Container ship fire off Sri Lanka brought under control, investigation into “worst beach pollution” in country’s history

An investigation was launched by Sri Lanka, Sunday, May 30, into the fire of a container ship off its coast, whose cargo of tons of plastic was washed up on its coast, facing the ‘Indian Ocean. The Sri Lanka Marine Environment Protection Authority (MEPA) said it was likely to be “The worst pollution of beaches” Of the history of the country, and warned that repairing the ecological damage would undoubtedly take years.

In images, in pictures : Container ship dumps tons of plastic on Sri Lankan beaches

The authorities and the operator of MV X-Press Pearl, registered in Singapore, indicated that the fire continued, eleven days after the first flames, but that it was under control. Boat owner X-Press Feeders says the boat’s hull is intact and its fuel tanks are unaffected. The dumping into the ocean of the 278 tonnes of bunker fuel and the 50 tonnes of marine diesel it carries, in addition to the fuel in its tank, would have caused an environmental disaster.

Suspected nitric acid leaks

The ship was heading from Gujarat, India, to Colombo, the economic capital of Sri Lanka. The fire started 14 kilometers from the coast. Authorities last week said they believed the blaze was caused by a nitric acid leak, which the crew had been aware of since May 11.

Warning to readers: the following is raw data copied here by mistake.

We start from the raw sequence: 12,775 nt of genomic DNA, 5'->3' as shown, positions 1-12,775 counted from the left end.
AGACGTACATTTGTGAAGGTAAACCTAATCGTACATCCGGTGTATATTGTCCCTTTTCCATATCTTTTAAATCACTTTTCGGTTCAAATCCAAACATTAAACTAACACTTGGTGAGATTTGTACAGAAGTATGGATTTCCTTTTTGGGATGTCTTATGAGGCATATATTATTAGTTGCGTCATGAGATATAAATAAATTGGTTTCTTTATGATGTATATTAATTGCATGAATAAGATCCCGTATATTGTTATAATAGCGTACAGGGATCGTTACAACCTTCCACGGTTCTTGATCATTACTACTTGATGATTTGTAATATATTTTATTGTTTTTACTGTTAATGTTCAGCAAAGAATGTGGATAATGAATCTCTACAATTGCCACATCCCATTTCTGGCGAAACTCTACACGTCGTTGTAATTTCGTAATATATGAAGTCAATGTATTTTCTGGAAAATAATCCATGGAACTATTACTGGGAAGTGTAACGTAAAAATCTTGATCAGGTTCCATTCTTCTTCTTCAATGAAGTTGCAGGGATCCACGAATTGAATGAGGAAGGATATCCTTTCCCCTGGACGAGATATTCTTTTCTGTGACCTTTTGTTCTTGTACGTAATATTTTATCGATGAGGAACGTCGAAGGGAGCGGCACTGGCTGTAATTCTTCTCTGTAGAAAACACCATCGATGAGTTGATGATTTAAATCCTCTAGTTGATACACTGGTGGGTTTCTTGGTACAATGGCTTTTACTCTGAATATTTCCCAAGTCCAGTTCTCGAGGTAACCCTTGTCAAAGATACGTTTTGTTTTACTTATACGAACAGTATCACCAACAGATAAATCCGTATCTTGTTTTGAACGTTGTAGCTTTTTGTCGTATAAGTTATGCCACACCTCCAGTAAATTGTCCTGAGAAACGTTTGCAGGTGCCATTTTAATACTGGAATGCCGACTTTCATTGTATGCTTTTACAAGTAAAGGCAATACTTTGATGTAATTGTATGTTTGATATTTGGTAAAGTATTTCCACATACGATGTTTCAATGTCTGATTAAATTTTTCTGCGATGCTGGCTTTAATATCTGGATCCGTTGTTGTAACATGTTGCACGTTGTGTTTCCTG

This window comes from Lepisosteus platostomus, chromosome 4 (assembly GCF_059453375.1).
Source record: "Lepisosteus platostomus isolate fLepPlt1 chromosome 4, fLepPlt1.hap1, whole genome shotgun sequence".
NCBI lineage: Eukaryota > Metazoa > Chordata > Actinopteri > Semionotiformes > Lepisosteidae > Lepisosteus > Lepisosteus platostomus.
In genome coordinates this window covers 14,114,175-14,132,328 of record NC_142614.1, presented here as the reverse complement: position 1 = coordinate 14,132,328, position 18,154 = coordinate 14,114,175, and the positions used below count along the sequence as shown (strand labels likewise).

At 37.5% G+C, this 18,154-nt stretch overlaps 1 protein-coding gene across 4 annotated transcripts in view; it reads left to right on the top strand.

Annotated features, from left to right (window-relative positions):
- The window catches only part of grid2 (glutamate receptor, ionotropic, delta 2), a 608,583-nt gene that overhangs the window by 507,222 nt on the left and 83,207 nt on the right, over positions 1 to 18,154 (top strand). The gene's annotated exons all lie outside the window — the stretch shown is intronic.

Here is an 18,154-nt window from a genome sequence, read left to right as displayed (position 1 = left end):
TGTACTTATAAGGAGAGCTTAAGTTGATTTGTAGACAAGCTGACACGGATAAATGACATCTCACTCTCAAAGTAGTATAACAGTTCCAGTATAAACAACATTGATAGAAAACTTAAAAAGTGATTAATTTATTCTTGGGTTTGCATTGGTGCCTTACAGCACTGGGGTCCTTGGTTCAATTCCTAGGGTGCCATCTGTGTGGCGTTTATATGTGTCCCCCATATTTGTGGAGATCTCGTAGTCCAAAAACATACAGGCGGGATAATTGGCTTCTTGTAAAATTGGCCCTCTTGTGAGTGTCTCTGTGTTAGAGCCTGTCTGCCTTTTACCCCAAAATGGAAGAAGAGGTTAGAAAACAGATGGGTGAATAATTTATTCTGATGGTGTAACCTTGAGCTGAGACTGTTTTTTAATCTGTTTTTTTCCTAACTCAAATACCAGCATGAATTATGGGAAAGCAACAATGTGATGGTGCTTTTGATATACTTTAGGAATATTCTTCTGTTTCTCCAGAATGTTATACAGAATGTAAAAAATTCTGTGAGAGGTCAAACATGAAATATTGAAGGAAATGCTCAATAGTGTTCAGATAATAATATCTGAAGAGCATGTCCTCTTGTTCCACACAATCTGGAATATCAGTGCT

The twenty-five crew members, who have already been evacuated, will be questioned Monday as part of an investigation after a complaint from the MEPA, police said. “The captain and the crew are in quarantine, but the health authorities have told us that we can question them tomorrow”police spokesman Ajith Rohana told AFP. “We sent samples of polluted seawater and burnt debris from the boat for analysis. “

Most of the cargo, which includes 25 tons of nitric acid, caustic soda, lubricants and other chemicals, appears to have been destroyed by the flames, authorities said. The containers that fell into the water, including millions of polyethylene granules intended for the packaging industry, spilled on Sri Lankan beaches.

The World with AFP

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